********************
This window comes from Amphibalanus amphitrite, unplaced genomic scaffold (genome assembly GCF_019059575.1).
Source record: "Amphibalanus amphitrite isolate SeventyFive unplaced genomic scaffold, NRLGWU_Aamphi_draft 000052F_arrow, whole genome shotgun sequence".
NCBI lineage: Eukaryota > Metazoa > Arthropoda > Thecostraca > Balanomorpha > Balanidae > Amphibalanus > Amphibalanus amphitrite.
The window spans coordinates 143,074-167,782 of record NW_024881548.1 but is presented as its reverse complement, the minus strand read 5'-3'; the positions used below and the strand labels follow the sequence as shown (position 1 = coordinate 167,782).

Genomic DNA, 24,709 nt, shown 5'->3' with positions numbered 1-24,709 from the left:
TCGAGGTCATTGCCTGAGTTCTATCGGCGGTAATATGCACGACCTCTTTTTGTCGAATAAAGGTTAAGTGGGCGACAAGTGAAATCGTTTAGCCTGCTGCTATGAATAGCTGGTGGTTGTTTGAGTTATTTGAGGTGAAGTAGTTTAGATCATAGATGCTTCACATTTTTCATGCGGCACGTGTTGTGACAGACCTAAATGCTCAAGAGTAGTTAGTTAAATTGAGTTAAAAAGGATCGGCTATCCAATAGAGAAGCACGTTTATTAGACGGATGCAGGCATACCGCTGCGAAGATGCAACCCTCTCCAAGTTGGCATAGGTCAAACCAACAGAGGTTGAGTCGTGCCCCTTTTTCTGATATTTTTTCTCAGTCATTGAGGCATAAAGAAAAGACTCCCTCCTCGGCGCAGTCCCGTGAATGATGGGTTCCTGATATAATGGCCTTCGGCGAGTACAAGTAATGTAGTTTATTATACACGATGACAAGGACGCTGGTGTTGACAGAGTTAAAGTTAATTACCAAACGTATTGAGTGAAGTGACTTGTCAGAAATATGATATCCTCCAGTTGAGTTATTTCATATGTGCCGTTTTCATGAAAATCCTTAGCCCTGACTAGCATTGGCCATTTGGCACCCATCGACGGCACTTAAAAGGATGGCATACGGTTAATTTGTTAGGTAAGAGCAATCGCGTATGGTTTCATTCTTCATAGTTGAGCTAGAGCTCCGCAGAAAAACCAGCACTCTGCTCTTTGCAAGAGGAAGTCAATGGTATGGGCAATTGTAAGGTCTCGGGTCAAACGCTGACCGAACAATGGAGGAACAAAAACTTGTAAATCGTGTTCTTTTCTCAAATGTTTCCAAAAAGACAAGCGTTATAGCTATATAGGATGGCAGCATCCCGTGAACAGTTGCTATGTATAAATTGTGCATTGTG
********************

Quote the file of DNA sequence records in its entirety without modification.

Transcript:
This window comes from Amphibalanus amphitrite, unplaced genomic scaffold (genome assembly GCF_019059575.1).
Source record: "Amphibalanus amphitrite isolate SeventyFive unplaced genomic scaffold, NRLGWU_Aamphi_draft 000052F_arrow, whole genome shotgun sequence".
NCBI lineage: Eukaryota > Metazoa > Arthropoda > Thecostraca > Balanomorpha > Balanidae > Amphibalanus > Amphibalanus amphitrite.
The window spans coordinates 143,074-167,782 of record NW_024881548.1 but is presented as its reverse complement, the minus strand read 5'-3'; the positions used below and the strand labels follow the sequence as shown (position 1 = coordinate 167,782).

Genomic DNA, 24,709 nt, shown 5'->3' with positions numbered 1-24,709 from the left:
TCGAGGTCATTGCCTGAGTTCTATCGGCGGTAATATGCACGACCTCTTTTTGTCGAATAAAGGTTAAGTGGGCGACAAGTGAAATCGTTTAGCCTGCTGCTATGAATAGCTGGTGGTTGTTTGAGTTATTTGAGGTGAAGTAGTTTAGATCATAGATGCTTCACATTTTTCATGCGGCACGTGTTGTGACAGACCTAAATGCTCAAGAGTAGTTAGTTAAATTGAGTTAAAAAGGATCGGCTATCCAATAGAGAAGCACGTTTATTAGACGGATGCAGGCATACCGCTGCGAAGATGCAACCCTCTCCAAGTTGGCATAGGTCAAACCAACAGAGGTTGAGTCGTGCCCCTTTTTCTGATATTTTTTCTCAGTCATTGAGGCATAAAGAAAAGACTCCCTCCTCGGCGCAGTCCCGTGAATGATGGGTTCCTGATATAATGGCCTTCGGCGAGTACAAGTAATGTAGTTTATTATACACGATGACAAGGACGCTGGTGTTGACAGAGTTAAAGTTAATTACCAAACGTATTGAGTGAAGTGACTTGTCAGAAATATGATATCCTCCAGTTGAGTTATTTCATATGTGCCGTTTTCATGAAAATCCTTAGCCCTGACTAGCATTGGCCATTTGGCACCCATCGACGGCACTTAAAAGGATGGCATACGGTTAATTTGTTAGGTAAGAGCAATCGCGTATGGTTTCATTCTTCATAGTTGAGCTAGAGCTCCGCAGAAAAACCAGCACTCTGCTCTTTGCAAGAGGAAGTCAATGGTATGGGCAATTGTAAGGTCTCGGGTCAAACGCTGACCGAACAATGGAGGAACAAAAACTTGTAAATCGTGTTCTTTTCTCAAATGTTTCCAAAAAGACAAGCGTTATAGCTATATAGGATGGCAGCATCCCGTGAACAGTTGCTATGTATAAATTGTGCATTGTG